New roads in the 19th century meant new areas being opened up to pastoral farming and, sometimes, warfare, but the Desert Road offered neither. Hugh de Lacy delves.
Of all the key roads in the North Island, none was as late coming into regular usage as that which runs across the Rangipo Desert between Waiouru and Tokaanu, east of the mountains Ruapehu, Tongariro and Ngauruhoe.
Widely, but mistakenly, regarded as having been prompted by the start of World War Two and the establishment of the Army training base at Waiouru, the Desert Road was until a few years earlier just an old stage-coach track that fell out of use in favour of the one up the western side.
The eastern route was about 60 kilometres longer, but it passed through bush country made accessible by the completion of the North Island Main Trunk Railway in 1908, and the road traffic tended to follow the rail west from Waiouru to Ohakune and then up the western side of the mountains to Taumarunui.
So it was not until the mid-1930s, when war in Europe was simmering but had yet to boil over, that agitation from the likes of the Auckland Automobile Association (AAA) nudged the first Labour Government to open up the shorter western route.
Until then maintenance of the old track, most of it at an altitude of 600 metres, was so sparse hardly any motorists dared use it, but the development of the road from Bulls to Taihape forced the logic of a road straight across the Rangipo Desert and up the eastern side of Lake Taupo and so on into the Waikato.
This meant a reduction in traffic on the hilly and windy Parapara Highway between Whanganui and Raetihi and on up through Taumarunui to Te Kuiti and all points north.
The fact that there was no obvious prospect of farming the Rangipo Desert was another factor, besides the railway, that drew road traffic up the western route.
Rangipo translates as the place of the dark sky, and the desert was given its name by a tohunga from the Arawa canoe,Ngatoro-i -rangi, who is said to have climbed Mt Tongariro – almost dying of the cold in the process – to claim the eastern side of it for his descendants, now known as the Ngati Tuwharetoa.
Originally the name Rangipo applied only to the land between the volcanoes and the Kaimanawa Mountains, with the wider region being referred to as the Onetapu Desert, though this subsequently fell into disuse.
The top of the three volcanoes were gifted to the country by the Tuwharetoa chief Te Heu-heu Tukino IV in 1887, which was the nucleus for the proposed Tongariro National Park – New Zealand’s first and just the fourth in the world.
The initial land made up just 2600 hectares and a further 22,400 hectares was later purchased by the Government, which added further bits to it over the years so that it now covers 80,000 hectares.
The creation of the park may have been a factor, alongside the unfarmability of the land on the eastern side of the volcanoes, and the Wellington-Auckland road’s pursuit of the rail up the western side, that delayed so long the construction of the Desert Road.
In gratefully announcing in mid-1936 that the Government was allocating money that year to make the Desert Road at last suitable for motor vehicles, the touring manager of the Auckland AA, R.E. Champtaloup noted that there were “no severe grades and the light nature of the soil should provide very easy constructional work.”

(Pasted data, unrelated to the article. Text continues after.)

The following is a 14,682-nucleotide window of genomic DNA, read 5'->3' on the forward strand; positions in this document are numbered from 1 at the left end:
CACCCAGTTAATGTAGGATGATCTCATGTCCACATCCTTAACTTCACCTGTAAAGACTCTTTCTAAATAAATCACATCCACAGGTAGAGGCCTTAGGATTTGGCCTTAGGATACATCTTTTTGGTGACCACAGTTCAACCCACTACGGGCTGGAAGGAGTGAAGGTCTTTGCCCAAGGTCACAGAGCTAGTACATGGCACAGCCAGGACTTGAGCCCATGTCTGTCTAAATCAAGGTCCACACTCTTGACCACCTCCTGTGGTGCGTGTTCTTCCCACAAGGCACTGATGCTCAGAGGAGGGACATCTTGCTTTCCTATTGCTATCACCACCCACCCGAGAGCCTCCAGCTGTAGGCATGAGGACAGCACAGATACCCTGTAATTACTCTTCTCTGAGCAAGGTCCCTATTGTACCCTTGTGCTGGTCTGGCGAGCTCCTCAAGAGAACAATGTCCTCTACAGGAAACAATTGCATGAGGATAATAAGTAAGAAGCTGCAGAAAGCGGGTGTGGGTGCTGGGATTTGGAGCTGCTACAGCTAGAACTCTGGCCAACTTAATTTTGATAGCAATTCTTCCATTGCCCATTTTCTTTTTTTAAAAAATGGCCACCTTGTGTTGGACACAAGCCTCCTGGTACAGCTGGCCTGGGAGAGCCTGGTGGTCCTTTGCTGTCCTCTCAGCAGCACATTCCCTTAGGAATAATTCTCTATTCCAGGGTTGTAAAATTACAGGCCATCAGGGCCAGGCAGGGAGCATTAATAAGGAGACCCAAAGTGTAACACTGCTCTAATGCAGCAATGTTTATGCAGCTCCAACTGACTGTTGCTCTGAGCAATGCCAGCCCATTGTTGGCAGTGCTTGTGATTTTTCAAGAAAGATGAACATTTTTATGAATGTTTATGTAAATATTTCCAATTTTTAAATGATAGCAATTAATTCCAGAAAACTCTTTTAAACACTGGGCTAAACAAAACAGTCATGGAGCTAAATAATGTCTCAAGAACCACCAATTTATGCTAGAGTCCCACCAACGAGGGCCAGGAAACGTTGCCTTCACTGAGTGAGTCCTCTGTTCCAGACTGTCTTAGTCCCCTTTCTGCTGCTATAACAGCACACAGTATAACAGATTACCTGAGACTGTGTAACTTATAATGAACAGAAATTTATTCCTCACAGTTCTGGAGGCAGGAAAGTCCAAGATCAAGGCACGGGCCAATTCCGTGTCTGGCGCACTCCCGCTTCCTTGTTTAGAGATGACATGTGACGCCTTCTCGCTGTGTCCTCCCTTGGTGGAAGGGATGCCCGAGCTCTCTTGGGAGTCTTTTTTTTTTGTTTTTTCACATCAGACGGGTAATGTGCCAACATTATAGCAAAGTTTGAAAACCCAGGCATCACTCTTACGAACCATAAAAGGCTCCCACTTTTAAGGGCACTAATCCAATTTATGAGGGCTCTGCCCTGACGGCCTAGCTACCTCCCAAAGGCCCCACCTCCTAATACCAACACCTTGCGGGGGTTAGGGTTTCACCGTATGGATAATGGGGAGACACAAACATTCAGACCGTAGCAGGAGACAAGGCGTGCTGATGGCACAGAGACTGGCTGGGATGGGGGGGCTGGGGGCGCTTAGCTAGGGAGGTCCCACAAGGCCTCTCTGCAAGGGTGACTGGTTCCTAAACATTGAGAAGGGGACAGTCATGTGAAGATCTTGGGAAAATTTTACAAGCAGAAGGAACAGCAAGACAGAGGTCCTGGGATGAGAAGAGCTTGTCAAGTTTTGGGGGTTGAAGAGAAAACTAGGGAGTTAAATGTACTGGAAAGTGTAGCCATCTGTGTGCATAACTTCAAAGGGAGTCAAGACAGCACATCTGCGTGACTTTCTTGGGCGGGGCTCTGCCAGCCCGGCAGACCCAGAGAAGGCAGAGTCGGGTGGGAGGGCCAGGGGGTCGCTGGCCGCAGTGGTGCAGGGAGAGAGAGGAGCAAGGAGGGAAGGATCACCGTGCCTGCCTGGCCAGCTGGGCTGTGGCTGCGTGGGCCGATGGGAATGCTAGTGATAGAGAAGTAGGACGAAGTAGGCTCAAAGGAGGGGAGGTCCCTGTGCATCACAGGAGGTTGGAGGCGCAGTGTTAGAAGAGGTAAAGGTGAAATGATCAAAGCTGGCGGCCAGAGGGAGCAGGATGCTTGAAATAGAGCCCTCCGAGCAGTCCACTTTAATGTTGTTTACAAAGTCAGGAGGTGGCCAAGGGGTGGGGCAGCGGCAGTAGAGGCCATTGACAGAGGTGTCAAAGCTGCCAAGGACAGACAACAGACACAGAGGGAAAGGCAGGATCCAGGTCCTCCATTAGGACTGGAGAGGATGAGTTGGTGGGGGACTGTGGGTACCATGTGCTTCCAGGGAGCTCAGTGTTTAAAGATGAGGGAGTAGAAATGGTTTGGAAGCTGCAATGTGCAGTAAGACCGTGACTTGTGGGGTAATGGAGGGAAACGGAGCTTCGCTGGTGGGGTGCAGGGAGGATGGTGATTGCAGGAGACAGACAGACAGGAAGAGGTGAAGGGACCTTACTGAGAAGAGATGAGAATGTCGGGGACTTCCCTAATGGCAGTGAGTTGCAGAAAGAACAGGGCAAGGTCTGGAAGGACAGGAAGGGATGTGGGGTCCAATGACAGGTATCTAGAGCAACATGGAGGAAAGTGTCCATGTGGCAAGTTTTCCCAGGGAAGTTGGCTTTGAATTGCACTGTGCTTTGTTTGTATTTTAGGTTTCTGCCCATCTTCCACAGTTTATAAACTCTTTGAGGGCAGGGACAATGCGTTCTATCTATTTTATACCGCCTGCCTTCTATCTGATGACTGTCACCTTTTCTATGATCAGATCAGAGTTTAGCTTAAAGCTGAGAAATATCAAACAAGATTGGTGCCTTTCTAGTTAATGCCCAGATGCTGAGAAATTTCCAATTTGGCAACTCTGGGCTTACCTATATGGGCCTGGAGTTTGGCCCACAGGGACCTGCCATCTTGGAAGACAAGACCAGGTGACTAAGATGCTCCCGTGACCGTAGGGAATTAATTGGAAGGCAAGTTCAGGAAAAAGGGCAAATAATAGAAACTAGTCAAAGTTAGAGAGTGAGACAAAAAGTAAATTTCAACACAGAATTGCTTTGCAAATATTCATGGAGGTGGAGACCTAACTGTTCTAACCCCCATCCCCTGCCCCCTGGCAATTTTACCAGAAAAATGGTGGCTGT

And indeed, given the relative ease with which a road could be constructed there, compared to virtually anywhere else in the North island, it’s even more a wonder that it wasn’t properly formed, nor even metalled, much earlier.
This was despite the first stage coaches creating a dry-weather track by operating an occasional service between Taihape and Taupo as early as the late 1880s.
By mid-1939 work was progressing steadily on constructing a six-metre wide road through the sparse snow-grasses and tussocks that are all that can grow since the mass sterilisation of other seeds by the mainly ignimbrite lava flows of 20,000 years earlier.
The road-builders found the first 20 kilometres or so of the Desert Road north from Waiouru relatively easy going with the volcanic pumice providing a firm and solid base, but before the road was sealed the pumice also generated great clouds of choking dust that were a deterrent against users.
After the long straights, the road reaches a summit at a point known as The Three Sisters, where it suddenly begins bucking, twisting, rising and plunging before latching itself onto the Tongariro River and dropping off the Central Plateau for the run into Turangi.
The declaration of war on Germany in September that year sent the Desert Road construction into over-drive after the Army identified 65,000 hectares of the Rangipo Desert as an ideal training ground, and Waiouru – at the time a bare platform at which the trains sometimes stopped – as its base.
The Government bought it for that purpose within a few weeks of the declaration of war.
Waiouru is the shortened version of the original Maori name Te Wahi Oru Nga Tangata, which prophetically means the place through which everyone must pass, and 7000 trainees at a time passed through it on their way to the North African, European and Asian war theatres.
And after World War Two they continued to pass through there to Korea, Malaya, Vietnam and the half-dozen armed policing actions into which New Zealand was subsequently sucked into.
A workforce of 800 had built more than 230 buildings, 20 kilometres of streets and 8 kilometres of horizontal infrastructure in Waiouru by Christmas of 1940, and New Zealand’s war effort was in full swing.
The Desert Road itself was rapidly completed, and eventually sealed, and three-quarters of a century after most of the other elements of SH1 had come into mainstream usage it became the preferred route through the centre of the island.